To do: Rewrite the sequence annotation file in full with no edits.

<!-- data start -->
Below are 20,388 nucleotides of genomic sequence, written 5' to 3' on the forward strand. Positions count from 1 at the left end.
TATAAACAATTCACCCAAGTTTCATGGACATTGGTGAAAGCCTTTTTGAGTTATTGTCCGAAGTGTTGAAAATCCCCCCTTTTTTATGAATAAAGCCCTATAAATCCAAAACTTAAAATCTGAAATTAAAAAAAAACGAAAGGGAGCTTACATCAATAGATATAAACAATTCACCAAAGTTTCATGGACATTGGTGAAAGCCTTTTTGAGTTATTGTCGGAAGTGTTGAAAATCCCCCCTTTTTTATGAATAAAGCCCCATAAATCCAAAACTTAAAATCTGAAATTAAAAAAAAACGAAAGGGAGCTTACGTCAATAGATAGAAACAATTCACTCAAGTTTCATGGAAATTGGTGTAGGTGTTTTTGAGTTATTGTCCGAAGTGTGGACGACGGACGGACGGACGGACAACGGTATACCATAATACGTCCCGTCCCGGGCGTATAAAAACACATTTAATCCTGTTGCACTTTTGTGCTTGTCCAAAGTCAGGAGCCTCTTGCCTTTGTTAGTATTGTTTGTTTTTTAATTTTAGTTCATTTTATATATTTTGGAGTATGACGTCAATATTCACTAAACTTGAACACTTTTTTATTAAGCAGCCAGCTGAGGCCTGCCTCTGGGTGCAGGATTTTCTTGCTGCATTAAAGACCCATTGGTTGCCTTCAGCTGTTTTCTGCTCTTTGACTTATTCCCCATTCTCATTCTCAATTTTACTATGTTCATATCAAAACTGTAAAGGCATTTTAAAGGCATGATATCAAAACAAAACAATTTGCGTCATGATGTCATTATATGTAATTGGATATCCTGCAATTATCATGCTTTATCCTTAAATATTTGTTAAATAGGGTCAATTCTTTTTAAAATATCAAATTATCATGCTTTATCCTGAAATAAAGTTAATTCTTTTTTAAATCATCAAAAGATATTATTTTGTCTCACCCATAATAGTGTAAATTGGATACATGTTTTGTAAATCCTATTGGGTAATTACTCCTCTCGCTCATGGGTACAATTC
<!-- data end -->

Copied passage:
Below are 20,388 nucleotides of genomic sequence, written 5' to 3' on the forward strand. Positions count from 1 at the left end.
TATAAACAATTCACCCAAGTTTCATGGACATTGGTGAAAGCCTTTTTGAGTTATTGTCCGAAGTGTTGAAAATCCCCCCTTTTTTATGAATAAAGCCCTATAAATCCAAAACTTAAAATCTGAAATTAAAAAAAAACGAAAGGGAGCTTACATCAATAGATATAAACAATTCACCAAAGTTTCATGGACATTGGTGAAAGCCTTTTTGAGTTATTGTCGGAAGTGTTGAAAATCCCCCCTTTTTTATGAATAAAGCCCCATAAATCCAAAACTTAAAATCTGAAATTAAAAAAAAACGAAAGGGAGCTTACGTCAATAGATAGAAACAATTCACTCAAGTTTCATGGAAATTGGTGTAGGTGTTTTTGAGTTATTGTCCGAAGTGTGGACGACGGACGGACGGACGGACAACGGTATACCATAATACGTCCCGTCCCGGGCGTATAAAAACACATTTAATCCTGTTGCACTTTTGTGCTTGTCCAAAGTCAGGAGCCTCTTGCCTTTGTTAGTATTGTTTGTTTTTTAATTTTAGTTCATTTTATATATTTTGGAGTATGACGTCAATATTCACTAAACTTGAACACTTTTTTATTAAGCAGCCAGCTGAGGCCTGCCTCTGGGTGCAGGATTTTCTTGCTGCATTAAAGACCCATTGGTTGCCTTCAGCTGTTTTCTGCTCTTTGACTTATTCCCCATTCTCATTCTCAATTTTACTATGTTCATATCAAAACTGTAAAGGCATTTTAAAGGCATGATATCAAAACAAAACAATTTGCGTCATGATGTCATTATATGTAATTGGATATCCTGCAATTATCATGCTTTATCCTTAAATATTTGTTAAATAGGGTCAATTCTTTTTAAAATATCAAATTATCATGCTTTATCCTGAAATAAAGTTAATTCTTTTTTAAATCATCAAAAGATATTATTTTGTCTCACCCATAATAGTGTAAATTGGATACATGTTTTGTAAATCCTATTGGGTAATTACTCCTCTCGCTCATGGGTACAATTC